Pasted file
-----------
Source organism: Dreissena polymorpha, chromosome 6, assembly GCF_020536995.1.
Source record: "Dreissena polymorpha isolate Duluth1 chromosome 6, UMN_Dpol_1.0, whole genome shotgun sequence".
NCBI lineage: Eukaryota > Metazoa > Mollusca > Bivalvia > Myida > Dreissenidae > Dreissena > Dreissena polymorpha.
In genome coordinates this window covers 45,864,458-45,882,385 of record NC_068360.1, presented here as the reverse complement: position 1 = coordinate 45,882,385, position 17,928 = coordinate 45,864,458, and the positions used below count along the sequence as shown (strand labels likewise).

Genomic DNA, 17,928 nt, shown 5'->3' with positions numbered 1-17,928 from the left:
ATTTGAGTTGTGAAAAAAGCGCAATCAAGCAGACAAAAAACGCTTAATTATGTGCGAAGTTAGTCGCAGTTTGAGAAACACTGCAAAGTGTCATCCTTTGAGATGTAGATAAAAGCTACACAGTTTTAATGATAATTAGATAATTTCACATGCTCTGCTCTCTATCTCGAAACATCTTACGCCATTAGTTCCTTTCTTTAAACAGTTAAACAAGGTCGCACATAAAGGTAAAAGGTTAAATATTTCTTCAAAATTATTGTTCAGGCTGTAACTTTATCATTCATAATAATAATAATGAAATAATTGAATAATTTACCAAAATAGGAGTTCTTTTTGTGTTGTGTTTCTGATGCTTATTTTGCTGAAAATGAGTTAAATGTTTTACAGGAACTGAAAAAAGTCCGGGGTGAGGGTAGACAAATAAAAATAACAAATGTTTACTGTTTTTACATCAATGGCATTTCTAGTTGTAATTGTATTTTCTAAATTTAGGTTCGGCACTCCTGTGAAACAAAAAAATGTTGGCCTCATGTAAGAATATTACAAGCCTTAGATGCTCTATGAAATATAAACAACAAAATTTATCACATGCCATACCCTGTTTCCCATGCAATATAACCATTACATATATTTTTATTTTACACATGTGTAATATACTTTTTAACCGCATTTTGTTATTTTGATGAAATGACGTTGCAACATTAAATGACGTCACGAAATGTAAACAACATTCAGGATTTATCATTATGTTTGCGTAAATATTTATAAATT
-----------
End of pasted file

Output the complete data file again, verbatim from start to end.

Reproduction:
Source organism: Dreissena polymorpha, chromosome 6, assembly GCF_020536995.1.
Source record: "Dreissena polymorpha isolate Duluth1 chromosome 6, UMN_Dpol_1.0, whole genome shotgun sequence".
NCBI lineage: Eukaryota > Metazoa > Mollusca > Bivalvia > Myida > Dreissenidae > Dreissena > Dreissena polymorpha.
In genome coordinates this window covers 45,864,458-45,882,385 of record NC_068360.1, presented here as the reverse complement: position 1 = coordinate 45,882,385, position 17,928 = coordinate 45,864,458, and the positions used below count along the sequence as shown (strand labels likewise).

Genomic DNA, 17,928 nt, shown 5'->3' with positions numbered 1-17,928 from the left:
ATTTGAGTTGTGAAAAAAGCGCAATCAAGCAGACAAAAAACGCTTAATTATGTGCGAAGTTAGTCGCAGTTTGAGAAACACTGCAAAGTGTCATCCTTTGAGATGTAGATAAAAGCTACACAGTTTTAATGATAATTAGATAATTTCACATGCTCTGCTCTCTATCTCGAAACATCTTACGCCATTAGTTCCTTTCTTTAAACAGTTAAACAAGGTCGCACATAAAGGTAAAAGGTTAAATATTTCTTCAAAATTATTGTTCAGGCTGTAACTTTATCATTCATAATAATAATAATGAAATAATTGAATAATTTACCAAAATAGGAGTTCTTTTTGTGTTGTGTTTCTGATGCTTATTTTGCTGAAAATGAGTTAAATGTTTTACAGGAACTGAAAAAAGTCCGGGGTGAGGGTAGACAAATAAAAATAACAAATGTTTACTGTTTTTACATCAATGGCATTTCTAGTTGTAATTGTATTTTCTAAATTTAGGTTCGGCACTCCTGTGAAACAAAAAAATGTTGGCCTCATGTAAGAATATTACAAGCCTTAGATGCTCTATGAAATATAAACAACAAAATTTATCACATGCCATACCCTGTTTCCCATGCAATATAACCATTACATATATTTTTATTTTACACATGTGTAATATACTTTTTAACCGCATTTTGTTATTTTGATGAAATGACGTTGCAACATTAAATGACGTCACGAAATGTAAACAACATTCAGGATTTATCATTATGTTTGCGTAAATATTTATAAATT